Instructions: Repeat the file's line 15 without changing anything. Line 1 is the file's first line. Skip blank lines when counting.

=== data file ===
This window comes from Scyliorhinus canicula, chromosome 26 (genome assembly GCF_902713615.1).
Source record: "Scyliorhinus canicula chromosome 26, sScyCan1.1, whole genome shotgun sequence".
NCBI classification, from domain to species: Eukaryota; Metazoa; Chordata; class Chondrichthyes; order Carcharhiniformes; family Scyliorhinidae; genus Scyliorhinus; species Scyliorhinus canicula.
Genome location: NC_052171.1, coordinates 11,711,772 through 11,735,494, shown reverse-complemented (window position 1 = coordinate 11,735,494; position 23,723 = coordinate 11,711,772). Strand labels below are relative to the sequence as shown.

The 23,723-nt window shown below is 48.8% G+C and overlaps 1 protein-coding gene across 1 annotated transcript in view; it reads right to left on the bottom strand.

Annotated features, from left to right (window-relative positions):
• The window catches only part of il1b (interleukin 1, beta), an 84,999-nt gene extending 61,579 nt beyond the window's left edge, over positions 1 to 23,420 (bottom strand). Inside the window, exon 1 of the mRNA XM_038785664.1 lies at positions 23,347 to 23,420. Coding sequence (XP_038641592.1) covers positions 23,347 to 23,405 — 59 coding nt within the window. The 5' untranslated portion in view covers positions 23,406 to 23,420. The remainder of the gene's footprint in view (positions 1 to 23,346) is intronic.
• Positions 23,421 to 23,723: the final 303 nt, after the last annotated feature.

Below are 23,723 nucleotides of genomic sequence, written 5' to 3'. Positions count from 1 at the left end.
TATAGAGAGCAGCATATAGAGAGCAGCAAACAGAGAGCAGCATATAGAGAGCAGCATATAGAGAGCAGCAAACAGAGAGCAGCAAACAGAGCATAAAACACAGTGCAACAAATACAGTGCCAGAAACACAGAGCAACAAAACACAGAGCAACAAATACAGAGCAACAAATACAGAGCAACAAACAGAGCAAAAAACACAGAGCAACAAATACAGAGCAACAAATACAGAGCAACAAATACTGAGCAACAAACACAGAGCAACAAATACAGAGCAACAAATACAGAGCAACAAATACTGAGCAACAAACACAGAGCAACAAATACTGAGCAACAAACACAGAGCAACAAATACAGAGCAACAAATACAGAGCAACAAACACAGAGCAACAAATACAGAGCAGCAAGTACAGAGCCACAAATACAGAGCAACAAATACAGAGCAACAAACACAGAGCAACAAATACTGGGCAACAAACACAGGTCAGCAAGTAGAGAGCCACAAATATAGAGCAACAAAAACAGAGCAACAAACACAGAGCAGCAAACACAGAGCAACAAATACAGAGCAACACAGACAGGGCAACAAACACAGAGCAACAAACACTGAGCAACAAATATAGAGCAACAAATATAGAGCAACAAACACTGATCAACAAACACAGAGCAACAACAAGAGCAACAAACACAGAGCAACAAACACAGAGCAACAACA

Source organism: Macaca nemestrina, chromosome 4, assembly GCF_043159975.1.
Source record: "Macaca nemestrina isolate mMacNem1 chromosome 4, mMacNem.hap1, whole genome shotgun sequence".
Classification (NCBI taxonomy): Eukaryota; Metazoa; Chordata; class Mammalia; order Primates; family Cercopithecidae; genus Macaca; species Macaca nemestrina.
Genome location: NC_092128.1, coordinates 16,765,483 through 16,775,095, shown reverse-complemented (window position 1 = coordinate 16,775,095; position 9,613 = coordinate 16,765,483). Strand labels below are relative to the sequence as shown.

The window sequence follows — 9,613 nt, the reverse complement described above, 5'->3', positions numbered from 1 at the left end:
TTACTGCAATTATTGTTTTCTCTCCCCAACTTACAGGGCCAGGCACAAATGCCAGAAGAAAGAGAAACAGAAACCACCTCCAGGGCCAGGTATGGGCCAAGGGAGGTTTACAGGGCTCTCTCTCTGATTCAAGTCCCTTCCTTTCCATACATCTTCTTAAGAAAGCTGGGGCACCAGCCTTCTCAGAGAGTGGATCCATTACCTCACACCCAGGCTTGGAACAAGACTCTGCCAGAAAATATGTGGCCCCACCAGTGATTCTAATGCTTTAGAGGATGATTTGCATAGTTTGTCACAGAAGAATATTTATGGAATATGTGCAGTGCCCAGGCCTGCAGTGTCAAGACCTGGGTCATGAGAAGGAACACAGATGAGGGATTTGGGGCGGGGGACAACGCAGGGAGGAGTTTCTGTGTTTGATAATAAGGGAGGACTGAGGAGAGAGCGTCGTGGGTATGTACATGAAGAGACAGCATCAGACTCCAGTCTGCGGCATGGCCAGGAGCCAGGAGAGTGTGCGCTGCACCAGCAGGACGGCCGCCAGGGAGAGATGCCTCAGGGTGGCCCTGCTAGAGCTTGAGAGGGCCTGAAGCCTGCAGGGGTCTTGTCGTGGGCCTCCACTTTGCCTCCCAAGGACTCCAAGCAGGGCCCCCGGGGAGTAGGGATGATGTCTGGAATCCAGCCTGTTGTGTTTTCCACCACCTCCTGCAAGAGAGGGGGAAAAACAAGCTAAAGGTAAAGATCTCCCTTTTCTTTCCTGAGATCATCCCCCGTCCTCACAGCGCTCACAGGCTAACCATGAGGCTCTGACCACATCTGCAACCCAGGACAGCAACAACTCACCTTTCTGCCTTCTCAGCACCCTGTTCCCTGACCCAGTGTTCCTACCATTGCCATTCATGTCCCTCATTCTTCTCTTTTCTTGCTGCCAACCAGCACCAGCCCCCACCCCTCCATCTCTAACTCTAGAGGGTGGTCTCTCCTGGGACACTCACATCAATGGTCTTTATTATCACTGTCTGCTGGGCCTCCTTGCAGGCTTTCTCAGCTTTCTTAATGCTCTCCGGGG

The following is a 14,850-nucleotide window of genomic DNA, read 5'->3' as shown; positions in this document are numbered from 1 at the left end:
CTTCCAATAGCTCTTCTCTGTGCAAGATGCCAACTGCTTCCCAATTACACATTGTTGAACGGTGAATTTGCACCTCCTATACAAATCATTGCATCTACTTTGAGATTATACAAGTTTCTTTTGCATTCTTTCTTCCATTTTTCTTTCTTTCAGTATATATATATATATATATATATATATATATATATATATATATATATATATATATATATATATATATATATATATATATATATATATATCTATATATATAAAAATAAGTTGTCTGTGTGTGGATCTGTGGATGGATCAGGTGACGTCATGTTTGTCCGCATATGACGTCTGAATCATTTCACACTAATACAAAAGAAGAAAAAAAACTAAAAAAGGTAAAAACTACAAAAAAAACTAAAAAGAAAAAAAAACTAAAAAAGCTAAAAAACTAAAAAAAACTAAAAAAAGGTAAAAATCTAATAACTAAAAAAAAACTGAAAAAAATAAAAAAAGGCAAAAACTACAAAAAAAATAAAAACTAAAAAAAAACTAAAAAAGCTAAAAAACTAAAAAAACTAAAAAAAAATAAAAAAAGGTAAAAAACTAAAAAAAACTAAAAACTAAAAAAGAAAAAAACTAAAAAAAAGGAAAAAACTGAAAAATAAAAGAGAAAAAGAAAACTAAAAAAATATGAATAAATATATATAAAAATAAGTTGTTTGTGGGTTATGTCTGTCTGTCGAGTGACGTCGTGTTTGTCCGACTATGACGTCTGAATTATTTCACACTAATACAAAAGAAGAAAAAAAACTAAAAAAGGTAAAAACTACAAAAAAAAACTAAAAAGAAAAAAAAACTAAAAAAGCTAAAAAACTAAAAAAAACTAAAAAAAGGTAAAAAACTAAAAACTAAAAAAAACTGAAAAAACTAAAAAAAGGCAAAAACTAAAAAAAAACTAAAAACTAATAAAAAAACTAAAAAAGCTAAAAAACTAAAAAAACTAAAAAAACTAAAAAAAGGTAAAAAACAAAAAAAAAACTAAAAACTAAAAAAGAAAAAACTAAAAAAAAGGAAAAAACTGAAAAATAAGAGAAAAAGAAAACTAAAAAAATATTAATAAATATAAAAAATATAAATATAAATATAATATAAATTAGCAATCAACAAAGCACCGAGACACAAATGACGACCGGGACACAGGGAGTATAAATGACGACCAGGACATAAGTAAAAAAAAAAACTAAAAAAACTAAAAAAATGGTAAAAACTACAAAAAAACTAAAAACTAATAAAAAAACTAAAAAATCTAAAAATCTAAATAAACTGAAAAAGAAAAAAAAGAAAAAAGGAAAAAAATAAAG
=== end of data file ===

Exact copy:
The window sequence follows — 9,613 nt, the reverse complement described above, 5'->3', positions numbered from 1 at the left end: